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On the Art of Singing$
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Richard Miller

Print publication date: 1996

Print ISBN-13: 9780195098259

Published to Oxford Scholarship Online: May 2015

DOI: 10.1093/acprof:osobl/9780195098259.001.0001

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The Lively Dying Art of Singing

The Lively Dying Art of Singing

Chapter:
46 The Lively Dying Art of Singing
Source:
On the Art of Singing
Author(s):

Richard Miller

Publisher:
Oxford University Press
DOI:10.1093/acprof:osobl/9780195098259.003.0046

This chapter argues that the art of singing, which has been declared dying for more than two and a half centuries, remains remarkably alive. It cannot be denied that there are singers lacking sufficient vocal endowment, adequate technical training, and essential musicianship who make auditions and who advance in major competitions. Yet anyone who frequently adjudicates or attends today's singing contests must report that the general level of artistic singing has improved over the past thirty years. Herbert Witherspoon's comment of more than three quarters of a century ago is an appropriate perspective for the singer and voice teacher of the present decade: “There have always been few good singers and fewer great ones. So a tirade about present-day conditions in comparison with the glorious past is of no use. Let us take the world as we find it. Perhaps if we heard the singers of a century or two ago we should not care for them. We do not know! Our task is with today, not yesterday.”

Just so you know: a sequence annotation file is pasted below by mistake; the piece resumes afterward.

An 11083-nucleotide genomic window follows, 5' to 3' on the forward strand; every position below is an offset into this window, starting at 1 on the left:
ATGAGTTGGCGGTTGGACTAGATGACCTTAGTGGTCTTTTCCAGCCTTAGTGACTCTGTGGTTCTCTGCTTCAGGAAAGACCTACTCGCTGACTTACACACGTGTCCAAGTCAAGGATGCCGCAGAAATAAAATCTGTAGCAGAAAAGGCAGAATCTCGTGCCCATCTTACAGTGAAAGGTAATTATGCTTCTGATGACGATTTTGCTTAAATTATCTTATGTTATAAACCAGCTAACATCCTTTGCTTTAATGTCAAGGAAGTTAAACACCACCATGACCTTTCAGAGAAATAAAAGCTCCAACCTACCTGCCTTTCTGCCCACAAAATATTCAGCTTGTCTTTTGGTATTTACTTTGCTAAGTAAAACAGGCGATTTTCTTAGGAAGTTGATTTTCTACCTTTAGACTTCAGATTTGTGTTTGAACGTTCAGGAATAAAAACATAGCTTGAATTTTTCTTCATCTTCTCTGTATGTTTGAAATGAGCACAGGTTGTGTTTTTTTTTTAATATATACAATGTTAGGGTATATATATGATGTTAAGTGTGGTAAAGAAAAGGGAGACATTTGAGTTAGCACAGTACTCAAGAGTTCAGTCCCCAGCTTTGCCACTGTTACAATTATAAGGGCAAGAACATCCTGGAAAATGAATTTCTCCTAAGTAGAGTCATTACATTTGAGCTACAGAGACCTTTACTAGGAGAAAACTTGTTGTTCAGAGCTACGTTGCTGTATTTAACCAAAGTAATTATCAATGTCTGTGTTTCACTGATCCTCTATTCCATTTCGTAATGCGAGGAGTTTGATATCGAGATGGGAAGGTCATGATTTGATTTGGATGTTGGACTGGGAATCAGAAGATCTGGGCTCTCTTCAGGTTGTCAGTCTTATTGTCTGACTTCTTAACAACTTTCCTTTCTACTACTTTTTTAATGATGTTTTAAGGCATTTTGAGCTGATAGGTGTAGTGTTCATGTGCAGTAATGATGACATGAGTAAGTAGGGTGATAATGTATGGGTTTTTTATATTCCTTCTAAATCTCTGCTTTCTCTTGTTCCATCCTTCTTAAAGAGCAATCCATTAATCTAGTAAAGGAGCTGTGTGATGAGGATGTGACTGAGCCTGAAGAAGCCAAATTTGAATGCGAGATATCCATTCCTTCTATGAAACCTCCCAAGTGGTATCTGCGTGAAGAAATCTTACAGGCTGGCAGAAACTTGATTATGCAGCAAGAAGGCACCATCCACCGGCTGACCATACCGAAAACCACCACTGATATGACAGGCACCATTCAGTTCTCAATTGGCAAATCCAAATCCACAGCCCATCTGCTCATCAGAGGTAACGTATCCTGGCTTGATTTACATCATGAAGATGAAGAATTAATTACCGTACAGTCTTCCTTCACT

Keywords:   singing, technical training, musicianship, Herbert Witherspoon, singer, voice teacher

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